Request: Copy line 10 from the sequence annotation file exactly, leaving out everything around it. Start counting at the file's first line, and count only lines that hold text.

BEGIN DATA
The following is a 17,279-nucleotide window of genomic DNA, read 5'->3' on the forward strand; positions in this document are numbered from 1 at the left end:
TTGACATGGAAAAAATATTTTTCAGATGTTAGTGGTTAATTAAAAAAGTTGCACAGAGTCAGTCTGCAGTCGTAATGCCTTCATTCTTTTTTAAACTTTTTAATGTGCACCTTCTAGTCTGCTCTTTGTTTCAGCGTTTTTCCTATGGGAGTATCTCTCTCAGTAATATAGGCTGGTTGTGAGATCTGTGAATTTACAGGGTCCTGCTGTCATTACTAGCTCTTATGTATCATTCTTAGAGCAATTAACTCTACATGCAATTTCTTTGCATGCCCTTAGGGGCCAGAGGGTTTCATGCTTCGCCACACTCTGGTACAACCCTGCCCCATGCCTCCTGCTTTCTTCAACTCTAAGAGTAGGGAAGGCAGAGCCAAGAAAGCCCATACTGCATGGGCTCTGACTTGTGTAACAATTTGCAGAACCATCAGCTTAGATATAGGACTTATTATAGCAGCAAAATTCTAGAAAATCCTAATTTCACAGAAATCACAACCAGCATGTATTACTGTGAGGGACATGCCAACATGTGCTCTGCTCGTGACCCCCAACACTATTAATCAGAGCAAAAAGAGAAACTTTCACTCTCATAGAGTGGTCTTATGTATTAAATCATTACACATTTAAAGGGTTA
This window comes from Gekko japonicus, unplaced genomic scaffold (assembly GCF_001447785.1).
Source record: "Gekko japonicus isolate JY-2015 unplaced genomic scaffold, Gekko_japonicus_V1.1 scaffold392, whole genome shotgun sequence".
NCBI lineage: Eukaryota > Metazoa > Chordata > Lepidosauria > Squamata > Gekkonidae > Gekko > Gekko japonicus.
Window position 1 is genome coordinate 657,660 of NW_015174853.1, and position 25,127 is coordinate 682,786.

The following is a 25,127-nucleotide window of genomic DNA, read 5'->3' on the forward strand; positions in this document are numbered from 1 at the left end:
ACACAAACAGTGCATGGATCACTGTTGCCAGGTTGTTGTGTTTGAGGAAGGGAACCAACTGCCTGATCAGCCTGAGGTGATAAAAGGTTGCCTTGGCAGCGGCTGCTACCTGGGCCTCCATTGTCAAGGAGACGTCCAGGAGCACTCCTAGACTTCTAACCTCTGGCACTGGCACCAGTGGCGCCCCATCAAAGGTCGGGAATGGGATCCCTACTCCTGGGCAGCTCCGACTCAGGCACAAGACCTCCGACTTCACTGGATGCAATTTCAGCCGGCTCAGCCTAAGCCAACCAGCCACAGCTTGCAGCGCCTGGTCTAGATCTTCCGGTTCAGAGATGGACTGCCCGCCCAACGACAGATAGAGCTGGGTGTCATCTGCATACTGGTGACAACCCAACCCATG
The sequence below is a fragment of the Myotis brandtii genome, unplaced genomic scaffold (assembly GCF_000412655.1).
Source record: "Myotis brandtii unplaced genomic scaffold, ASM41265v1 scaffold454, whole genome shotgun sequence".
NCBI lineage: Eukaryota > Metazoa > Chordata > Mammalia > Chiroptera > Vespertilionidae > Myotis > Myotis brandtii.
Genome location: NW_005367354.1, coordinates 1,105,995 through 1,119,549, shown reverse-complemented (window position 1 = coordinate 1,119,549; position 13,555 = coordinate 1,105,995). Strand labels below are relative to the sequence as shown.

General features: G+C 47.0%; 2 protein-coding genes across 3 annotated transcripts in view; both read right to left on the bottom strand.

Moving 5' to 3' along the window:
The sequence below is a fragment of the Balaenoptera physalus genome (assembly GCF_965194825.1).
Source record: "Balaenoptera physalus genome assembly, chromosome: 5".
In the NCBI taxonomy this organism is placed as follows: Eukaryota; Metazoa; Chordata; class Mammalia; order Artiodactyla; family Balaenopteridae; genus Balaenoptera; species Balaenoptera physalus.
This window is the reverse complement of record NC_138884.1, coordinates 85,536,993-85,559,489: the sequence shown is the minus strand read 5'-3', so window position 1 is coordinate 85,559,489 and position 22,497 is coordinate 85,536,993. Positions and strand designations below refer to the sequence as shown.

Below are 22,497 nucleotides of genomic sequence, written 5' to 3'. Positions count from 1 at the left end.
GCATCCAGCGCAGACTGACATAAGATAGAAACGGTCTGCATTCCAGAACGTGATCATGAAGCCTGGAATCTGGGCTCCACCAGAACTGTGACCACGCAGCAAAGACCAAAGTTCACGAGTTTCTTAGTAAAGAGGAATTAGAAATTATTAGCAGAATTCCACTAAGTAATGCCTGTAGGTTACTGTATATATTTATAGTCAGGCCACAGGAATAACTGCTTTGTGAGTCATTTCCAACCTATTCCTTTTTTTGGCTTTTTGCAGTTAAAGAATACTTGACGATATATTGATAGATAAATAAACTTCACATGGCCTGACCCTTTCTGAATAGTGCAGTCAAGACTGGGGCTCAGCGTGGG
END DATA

Source record: "Myotis brandtii unplaced genomic scaffold, ASM41265v1 scaffold454, whole genome shotgun sequence".